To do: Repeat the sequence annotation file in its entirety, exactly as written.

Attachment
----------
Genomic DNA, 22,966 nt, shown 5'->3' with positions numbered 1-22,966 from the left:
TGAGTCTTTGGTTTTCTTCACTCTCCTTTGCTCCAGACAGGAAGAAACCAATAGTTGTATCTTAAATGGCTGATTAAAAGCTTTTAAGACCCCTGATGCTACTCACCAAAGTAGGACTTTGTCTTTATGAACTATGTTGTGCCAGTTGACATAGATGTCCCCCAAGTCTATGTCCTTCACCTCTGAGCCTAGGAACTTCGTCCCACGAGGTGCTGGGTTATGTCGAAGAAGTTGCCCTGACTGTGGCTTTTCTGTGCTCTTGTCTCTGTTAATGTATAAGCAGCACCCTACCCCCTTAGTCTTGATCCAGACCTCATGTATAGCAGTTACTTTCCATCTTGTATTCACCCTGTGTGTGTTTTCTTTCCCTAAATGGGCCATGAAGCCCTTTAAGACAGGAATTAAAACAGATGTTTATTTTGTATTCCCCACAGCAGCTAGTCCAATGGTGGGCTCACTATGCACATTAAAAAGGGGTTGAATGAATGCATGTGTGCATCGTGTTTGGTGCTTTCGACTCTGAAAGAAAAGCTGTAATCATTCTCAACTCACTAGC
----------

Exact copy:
Genomic DNA, 22,966 nt, shown 5'->3' with positions numbered 1-22,966 from the left:
TGAGTCTTTGGTTTTCTTCACTCTCCTTTGCTCCAGACAGGAAGAAACCAATAGTTGTATCTTAAATGGCTGATTAAAAGCTTTTAAGACCCCTGATGCTACTCACCAAAGTAGGACTTTGTCTTTATGAACTATGTTGTGCCAGTTGACATAGATGTCCCCCAAGTCTATGTCCTTCACCTCTGAGCCTAGGAACTTCGTCCCACGAGGTGCTGGGTTATGTCGAAGAAGTTGCCCTGACTGTGGCTTTTCTGTGCTCTTGTCTCTGTTAATGTATAAGCAGCACCCTACCCCCTTAGTCTTGATCCAGACCTCATGTATAGCAGTTACTTTCCATCTTGTATTCACCCTGTGTGTGTTTTCTTTCCCTAAATGGGCCATGAAGCCCTTTAAGACAGGAATTAAAACAGATGTTTATTTTGTATTCCCCACAGCAGCTAGTCCAATGGTGGGCTCACTATGCACATTAAAAAGGGGTTGAATGAATGCATGTGTGCATCGTGTTTGGTGCTTTCGACTCTGAAAGAAAAGCTGTAATCATTCTCAACTCACTAGC